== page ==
Some of these, like Space Monkey, refer back to older GTA games and their arcade minigames. Was it important to reference GTA history a bit with this arcade? Which ones stuck out to you?

It was very important to us! I think that level of gaming nostalgia fits perfectly with arcade games in general and the feeling we wanted to give players in this new property. GTA has such a long history of creating its own deep, self-referencing alternate universe, so we wanted to look back at our own past with a nod to players growing up with the GTA series as well as bringing some new titles to GTA Online, but still with that retro feel. The team really wanted to capitalize on characters and brands that had been touched on or featured briefly across several GTA games, games mentioned in radio advertisements or brands advertised on in game TV shows and websites. The arcade property and its games was a chance to bring all of these to life and let the player engage and play with these characters in ways they haven't before.

Space Monkey 3: Bananas Gone Bad is a real stand-out example. The Go Go Space Monkey franchise really sticks out across the various GTA titles it has been featured in and nodded to in various forms, so it's amazing to be able to pull out the third instalment and realize it fully. Now everyone can get a sense of where the Space Monkey franchise was at that time in the form of a now-retro cab—and as well as having a chance to play it for themselves.

Having a variety of different machine types and games helps GTA Online's arcades feel true-to-life. | Rockstar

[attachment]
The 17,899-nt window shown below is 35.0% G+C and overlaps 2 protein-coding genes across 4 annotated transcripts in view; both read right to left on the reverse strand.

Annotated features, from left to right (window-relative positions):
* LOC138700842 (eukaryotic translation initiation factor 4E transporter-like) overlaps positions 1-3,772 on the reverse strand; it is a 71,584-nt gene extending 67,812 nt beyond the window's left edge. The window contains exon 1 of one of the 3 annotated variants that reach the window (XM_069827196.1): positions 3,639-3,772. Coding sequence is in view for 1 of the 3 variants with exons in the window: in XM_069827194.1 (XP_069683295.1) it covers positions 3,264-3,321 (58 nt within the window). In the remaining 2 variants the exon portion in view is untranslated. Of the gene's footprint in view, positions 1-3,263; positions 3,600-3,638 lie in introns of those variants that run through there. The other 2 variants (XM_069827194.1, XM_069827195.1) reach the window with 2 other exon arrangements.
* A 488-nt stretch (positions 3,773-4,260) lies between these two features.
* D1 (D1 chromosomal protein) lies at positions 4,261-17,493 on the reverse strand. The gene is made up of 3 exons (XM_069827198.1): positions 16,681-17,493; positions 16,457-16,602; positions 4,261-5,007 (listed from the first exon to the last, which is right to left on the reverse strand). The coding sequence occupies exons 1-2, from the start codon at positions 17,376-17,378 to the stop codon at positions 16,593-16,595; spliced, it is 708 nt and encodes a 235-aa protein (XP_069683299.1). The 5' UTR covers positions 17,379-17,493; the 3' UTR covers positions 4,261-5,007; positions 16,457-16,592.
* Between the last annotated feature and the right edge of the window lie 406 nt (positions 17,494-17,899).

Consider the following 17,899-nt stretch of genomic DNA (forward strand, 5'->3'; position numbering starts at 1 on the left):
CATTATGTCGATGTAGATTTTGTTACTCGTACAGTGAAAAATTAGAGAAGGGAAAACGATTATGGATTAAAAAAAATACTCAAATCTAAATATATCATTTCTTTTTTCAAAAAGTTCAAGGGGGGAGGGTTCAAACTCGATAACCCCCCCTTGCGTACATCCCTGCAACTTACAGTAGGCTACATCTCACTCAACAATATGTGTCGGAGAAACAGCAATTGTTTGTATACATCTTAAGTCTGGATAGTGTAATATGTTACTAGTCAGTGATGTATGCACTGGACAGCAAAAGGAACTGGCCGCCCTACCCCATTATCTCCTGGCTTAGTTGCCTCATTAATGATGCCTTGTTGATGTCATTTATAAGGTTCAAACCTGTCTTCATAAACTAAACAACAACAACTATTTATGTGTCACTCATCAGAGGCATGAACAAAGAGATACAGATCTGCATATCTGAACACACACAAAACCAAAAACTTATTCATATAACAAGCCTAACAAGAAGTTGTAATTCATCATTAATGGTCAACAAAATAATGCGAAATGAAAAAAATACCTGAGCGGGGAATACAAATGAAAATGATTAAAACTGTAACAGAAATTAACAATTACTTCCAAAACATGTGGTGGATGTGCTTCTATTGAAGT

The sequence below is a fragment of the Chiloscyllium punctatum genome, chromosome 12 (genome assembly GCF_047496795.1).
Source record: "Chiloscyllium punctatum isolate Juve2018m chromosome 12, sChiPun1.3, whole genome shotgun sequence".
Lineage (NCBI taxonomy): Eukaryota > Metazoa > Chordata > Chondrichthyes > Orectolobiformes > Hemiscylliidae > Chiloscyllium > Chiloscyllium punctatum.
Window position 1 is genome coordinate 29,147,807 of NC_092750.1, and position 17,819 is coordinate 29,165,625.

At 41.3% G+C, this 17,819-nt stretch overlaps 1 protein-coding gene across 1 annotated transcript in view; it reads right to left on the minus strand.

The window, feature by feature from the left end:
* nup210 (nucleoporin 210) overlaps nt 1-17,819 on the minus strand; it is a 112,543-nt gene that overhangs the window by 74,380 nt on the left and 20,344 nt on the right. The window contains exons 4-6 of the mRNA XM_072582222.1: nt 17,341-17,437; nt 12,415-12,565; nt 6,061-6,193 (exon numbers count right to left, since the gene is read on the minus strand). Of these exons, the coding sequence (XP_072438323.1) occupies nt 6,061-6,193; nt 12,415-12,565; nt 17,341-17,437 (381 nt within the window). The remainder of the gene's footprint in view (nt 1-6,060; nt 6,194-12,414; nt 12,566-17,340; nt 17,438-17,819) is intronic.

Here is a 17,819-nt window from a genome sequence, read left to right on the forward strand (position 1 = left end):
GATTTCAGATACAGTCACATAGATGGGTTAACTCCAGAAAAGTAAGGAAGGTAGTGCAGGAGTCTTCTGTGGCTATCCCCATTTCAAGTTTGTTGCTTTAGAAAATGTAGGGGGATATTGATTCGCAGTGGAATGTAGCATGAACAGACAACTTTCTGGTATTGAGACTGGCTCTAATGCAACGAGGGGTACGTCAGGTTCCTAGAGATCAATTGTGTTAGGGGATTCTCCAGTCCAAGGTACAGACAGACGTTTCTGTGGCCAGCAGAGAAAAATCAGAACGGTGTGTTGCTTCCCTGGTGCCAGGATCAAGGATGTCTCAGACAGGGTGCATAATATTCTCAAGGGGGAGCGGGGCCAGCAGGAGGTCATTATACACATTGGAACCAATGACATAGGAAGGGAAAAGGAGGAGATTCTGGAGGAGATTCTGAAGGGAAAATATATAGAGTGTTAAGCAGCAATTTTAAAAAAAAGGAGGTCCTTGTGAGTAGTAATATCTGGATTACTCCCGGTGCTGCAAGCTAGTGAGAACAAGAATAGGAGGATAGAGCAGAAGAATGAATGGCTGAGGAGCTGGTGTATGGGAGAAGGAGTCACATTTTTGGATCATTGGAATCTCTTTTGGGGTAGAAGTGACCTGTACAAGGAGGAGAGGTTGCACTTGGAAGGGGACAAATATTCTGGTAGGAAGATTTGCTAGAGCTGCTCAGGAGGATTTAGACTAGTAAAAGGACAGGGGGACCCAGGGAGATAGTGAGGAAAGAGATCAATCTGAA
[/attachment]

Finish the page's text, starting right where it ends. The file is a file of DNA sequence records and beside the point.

Were there any challenges in getting these retro games working in the GTA Online environment?

One of the main challenges for these arcade games was to make them feel authentic and grounded in the world, like they've come from the 80's and 90's of our universe... as well as making them fun to play, and replay. We worked hard to get that balance right for these games and hopefully that shows through. There are technical challenges we'd still like to look at in the future as well, such as being able to look at more multiplayer-based arcade games. A 1v1 competitive fighter with a roster of characters would be a great example of that, and amazing if we can get it to play the way we'd like.

Are you considering adding more to the arcade in the future?

We'd like to for sure—we designed the new arcade property with future additions in mind, in terms of having the ability to customise the locations and types of cabinets you can place. So yeah, we'd like to keep adding to the Pixel Emporium catalogue, it'd be great to see that grow, so players can craft even more unique arcade spaces for themselves and others to enjoy.

This interview has been edited for clarity.

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Mathew Olson

Reporter

Mathew Olson is a writer formerly of Digg, where he blogged and reported about all things under the umbrella of internet culture (including games, of course). He lives in New York, grew up under rain clouds and the influence of numerous games studios in the Pacific Northwest, and will talk your ear off about Half-Life mods, Talking Heads or Twin Peaks if you let him.